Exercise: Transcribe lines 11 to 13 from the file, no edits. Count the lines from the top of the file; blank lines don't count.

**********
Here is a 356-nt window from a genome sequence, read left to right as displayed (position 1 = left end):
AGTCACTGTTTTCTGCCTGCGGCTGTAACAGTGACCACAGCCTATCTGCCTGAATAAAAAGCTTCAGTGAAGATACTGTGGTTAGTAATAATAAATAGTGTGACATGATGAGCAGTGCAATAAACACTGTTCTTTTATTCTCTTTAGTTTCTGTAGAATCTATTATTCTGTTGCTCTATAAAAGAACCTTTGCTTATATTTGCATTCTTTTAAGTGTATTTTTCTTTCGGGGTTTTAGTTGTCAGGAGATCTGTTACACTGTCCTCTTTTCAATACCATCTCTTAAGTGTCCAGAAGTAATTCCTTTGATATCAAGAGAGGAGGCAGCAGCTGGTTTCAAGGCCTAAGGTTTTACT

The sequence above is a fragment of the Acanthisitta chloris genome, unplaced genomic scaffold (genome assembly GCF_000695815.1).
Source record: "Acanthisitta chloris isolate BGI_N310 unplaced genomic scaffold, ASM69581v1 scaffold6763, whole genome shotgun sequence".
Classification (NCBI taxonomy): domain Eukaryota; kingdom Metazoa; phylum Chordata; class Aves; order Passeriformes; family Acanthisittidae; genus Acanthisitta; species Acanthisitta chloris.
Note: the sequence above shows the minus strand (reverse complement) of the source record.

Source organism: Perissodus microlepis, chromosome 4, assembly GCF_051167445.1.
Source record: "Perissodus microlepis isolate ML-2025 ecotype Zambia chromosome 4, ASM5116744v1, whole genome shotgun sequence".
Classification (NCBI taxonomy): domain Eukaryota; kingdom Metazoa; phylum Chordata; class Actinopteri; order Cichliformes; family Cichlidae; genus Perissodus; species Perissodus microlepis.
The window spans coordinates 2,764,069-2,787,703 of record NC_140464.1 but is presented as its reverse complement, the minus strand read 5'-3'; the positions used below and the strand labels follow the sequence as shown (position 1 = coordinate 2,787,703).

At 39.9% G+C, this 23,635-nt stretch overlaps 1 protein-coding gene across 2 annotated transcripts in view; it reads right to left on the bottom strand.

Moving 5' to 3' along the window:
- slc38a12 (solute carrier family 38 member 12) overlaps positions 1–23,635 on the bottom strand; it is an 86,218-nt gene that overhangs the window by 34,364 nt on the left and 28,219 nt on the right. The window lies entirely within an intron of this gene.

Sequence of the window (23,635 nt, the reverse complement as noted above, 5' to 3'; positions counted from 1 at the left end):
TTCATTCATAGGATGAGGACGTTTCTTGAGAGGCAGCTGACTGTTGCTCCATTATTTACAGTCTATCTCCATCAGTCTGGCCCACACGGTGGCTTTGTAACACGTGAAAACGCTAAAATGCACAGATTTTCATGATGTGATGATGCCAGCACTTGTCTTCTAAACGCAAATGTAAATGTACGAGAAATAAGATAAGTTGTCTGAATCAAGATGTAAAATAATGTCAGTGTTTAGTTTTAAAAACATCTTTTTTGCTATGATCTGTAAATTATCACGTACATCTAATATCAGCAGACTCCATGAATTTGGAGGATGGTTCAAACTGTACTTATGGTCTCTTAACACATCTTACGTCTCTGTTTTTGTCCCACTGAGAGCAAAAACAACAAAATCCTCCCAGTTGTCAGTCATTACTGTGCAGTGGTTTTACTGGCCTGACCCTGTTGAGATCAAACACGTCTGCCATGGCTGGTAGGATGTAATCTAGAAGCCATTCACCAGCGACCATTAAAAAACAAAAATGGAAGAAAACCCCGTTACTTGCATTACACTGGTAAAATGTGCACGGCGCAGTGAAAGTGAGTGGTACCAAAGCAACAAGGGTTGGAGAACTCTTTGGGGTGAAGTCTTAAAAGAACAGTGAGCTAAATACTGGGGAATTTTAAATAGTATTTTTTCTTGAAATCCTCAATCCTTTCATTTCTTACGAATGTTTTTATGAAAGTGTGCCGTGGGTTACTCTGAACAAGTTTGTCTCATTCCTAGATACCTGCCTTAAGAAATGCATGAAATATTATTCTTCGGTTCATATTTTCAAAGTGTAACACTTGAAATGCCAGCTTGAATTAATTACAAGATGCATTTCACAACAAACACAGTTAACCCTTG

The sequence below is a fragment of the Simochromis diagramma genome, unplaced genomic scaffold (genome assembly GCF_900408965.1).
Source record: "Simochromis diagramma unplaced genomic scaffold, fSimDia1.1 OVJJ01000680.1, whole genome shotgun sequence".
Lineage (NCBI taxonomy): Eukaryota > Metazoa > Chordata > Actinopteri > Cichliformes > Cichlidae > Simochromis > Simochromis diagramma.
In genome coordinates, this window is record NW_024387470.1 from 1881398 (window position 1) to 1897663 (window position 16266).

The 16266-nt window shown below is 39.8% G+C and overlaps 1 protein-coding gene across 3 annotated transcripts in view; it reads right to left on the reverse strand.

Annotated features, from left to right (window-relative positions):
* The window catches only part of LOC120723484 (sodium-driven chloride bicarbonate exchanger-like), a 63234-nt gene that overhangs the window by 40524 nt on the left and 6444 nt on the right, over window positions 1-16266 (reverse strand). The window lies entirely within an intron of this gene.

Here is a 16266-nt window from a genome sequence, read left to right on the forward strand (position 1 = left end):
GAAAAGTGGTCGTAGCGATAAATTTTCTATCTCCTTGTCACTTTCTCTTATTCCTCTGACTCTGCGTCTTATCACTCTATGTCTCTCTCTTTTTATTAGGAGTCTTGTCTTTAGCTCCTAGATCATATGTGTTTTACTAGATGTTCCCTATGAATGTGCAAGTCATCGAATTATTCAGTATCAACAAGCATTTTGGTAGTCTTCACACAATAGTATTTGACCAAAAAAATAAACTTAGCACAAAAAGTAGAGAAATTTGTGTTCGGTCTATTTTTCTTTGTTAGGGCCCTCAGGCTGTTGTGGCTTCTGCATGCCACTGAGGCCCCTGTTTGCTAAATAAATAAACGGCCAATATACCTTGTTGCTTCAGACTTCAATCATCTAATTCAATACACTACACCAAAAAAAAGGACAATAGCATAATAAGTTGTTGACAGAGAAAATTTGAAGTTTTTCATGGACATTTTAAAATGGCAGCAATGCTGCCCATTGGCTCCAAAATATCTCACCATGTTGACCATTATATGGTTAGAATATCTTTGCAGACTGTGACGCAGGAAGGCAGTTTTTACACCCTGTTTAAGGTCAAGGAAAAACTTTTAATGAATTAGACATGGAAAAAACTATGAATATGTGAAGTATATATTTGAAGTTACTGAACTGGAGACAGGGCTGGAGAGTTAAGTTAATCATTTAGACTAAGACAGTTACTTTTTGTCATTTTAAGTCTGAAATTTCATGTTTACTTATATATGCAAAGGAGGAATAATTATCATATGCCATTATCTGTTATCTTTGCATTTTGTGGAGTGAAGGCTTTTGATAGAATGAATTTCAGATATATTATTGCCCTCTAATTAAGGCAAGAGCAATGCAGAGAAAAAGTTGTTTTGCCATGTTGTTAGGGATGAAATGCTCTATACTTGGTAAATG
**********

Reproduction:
At 39.9% G+C, this 23,635-nt stretch overlaps 1 protein-coding gene across 2 annotated transcripts in view; it reads right to left on the bottom strand.

Moving 5' to 3' along the window:
- slc38a12 (solute carrier family 38 member 12) overlaps positions 1–23,635 on the bottom strand; it is an 86,218-nt gene that overhangs the window by 34,364 nt on the left and 28,219 nt on the right. The window lies entirely within an intron of this gene.